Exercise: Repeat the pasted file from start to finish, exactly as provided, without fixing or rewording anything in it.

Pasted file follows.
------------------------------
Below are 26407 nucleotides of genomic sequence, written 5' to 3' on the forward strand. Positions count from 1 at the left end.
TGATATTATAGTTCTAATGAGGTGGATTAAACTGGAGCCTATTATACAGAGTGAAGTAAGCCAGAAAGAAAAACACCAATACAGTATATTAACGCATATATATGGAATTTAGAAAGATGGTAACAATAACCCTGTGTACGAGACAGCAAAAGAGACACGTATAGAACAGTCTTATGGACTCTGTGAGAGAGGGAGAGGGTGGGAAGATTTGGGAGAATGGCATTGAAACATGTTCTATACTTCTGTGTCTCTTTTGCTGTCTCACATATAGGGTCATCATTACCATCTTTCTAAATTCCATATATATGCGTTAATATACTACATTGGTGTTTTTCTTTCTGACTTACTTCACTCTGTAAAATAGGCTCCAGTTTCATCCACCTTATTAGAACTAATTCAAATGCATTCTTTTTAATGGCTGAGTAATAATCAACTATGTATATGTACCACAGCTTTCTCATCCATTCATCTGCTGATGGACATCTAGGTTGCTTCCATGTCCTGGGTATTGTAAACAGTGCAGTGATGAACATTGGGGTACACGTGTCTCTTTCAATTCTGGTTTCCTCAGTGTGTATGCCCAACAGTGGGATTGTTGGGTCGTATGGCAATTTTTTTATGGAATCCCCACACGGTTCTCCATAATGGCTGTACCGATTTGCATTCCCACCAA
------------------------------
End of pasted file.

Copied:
Below are 26407 nucleotides of genomic sequence, written 5' to 3' on the forward strand. Positions count from 1 at the left end.
TGATATTATAGTTCTAATGAGGTGGATTAAACTGGAGCCTATTATACAGAGTGAAGTAAGCCAGAAAGAAAAACACCAATACAGTATATTAACGCATATATATGGAATTTAGAAAGATGGTAACAATAACCCTGTGTACGAGACAGCAAAAGAGACACGTATAGAACAGTCTTATGGACTCTGTGAGAGAGGGAGAGGGTGGGAAGATTTGGGAGAATGGCATTGAAACATGTTCTATACTTCTGTGTCTCTTTTGCTGTCTCACATATAGGGTCATCATTACCATCTTTCTAAATTCCATATATATGCGTTAATATACTACATTGGTGTTTTTCTTTCTGACTTACTTCACTCTGTAAAATAGGCTCCAGTTTCATCCACCTTATTAGAACTAATTCAAATGCATTCTTTTTAATGGCTGAGTAATAATCAACTATGTATATGTACCACAGCTTTCTCATCCATTCATCTGCTGATGGACATCTAGGTTGCTTCCATGTCCTGGGTATTGTAAACAGTGCAGTGATGAACATTGGGGTACACGTGTCTCTTTCAATTCTGGTTTCCTCAGTGTGTATGCCCAACAGTGGGATTGTTGGGTCGTATGGCAATTTTTTTATGGAATCCCCACACGGTTCTCCATAATGGCTGTACCGATTTGCATTCCCACCAA